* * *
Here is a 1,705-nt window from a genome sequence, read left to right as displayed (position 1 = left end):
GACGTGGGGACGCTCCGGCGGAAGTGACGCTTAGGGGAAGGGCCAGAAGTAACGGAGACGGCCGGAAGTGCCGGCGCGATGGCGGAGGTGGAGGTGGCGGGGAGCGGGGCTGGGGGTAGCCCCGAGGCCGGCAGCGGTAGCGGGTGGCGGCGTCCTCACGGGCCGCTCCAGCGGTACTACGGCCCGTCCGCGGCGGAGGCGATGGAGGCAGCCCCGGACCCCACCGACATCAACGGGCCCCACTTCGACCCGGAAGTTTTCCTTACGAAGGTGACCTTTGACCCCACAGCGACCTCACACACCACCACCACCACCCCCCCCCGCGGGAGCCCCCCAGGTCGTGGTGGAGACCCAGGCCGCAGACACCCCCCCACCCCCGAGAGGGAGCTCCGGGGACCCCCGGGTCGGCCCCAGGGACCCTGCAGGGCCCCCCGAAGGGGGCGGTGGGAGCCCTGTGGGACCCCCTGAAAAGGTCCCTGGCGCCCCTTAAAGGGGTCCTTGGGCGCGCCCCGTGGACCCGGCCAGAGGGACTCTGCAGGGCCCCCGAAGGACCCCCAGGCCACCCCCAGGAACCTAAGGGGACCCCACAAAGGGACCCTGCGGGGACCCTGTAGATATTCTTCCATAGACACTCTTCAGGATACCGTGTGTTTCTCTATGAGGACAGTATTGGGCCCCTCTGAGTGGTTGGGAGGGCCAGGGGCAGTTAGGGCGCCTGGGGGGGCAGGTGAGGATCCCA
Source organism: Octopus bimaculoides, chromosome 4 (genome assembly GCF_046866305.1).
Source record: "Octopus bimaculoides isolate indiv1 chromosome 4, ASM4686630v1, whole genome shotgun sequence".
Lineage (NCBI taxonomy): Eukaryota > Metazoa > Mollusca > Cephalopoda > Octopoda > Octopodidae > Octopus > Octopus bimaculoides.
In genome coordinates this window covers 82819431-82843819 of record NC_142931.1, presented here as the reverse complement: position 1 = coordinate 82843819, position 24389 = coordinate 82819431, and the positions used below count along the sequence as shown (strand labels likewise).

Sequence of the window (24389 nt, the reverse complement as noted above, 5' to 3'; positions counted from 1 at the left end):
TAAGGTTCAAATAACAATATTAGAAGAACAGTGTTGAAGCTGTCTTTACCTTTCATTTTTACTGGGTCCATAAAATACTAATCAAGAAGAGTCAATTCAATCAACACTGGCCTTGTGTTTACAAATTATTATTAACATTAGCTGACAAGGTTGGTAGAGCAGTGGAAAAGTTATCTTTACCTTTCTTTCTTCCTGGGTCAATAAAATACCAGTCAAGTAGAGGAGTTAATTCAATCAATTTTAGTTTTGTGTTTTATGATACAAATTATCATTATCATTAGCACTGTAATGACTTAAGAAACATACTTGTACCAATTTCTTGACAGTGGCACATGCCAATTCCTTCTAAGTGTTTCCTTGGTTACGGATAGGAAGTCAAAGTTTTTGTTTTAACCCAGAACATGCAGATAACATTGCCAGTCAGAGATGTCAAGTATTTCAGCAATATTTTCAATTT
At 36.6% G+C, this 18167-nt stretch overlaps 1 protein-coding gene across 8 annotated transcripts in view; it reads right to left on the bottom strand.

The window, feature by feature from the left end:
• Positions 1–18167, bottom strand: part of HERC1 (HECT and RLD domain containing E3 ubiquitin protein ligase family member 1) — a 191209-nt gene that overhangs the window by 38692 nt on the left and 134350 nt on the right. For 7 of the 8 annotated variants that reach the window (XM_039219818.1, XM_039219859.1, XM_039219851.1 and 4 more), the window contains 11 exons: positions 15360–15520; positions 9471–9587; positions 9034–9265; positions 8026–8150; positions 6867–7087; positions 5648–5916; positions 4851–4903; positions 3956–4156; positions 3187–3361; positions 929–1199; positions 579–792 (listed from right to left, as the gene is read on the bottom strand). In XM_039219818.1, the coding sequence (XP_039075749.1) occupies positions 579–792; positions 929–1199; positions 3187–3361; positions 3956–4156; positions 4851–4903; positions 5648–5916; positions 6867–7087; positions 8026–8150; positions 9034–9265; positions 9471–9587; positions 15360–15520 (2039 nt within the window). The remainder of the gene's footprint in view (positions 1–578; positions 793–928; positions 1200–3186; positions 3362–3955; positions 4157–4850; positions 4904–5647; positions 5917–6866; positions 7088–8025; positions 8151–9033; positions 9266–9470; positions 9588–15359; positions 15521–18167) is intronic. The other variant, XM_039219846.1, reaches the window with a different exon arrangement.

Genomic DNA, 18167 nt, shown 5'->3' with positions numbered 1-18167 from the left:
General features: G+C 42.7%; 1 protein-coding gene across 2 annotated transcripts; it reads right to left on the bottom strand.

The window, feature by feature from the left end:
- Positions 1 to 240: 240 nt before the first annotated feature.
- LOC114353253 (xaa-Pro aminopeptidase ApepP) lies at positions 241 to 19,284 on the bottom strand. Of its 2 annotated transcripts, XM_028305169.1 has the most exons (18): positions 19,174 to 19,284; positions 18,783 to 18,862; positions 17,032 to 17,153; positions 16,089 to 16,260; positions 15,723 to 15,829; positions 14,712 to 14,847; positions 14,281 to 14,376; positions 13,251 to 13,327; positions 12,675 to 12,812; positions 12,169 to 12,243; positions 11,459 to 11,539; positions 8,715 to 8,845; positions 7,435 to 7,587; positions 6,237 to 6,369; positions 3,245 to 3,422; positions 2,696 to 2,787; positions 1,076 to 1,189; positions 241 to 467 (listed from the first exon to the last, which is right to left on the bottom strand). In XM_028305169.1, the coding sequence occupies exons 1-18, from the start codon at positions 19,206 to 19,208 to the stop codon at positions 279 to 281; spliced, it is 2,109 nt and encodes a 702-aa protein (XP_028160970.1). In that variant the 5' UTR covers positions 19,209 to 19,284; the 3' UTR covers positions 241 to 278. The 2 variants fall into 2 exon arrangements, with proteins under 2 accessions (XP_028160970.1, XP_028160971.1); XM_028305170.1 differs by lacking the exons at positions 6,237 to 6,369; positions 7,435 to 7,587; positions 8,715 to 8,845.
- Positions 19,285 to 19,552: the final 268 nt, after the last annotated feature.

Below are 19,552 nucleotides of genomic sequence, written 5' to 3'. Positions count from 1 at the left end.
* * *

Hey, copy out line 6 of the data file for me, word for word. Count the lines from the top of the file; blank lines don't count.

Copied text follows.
In genome coordinates this window covers 82819431-82843819 of record NC_142931.1, presented here as the reverse complement: position 1 = coordinate 82843819, position 24389 = coordinate 82819431, and the positions used below count along the sequence as shown (strand labels likewise).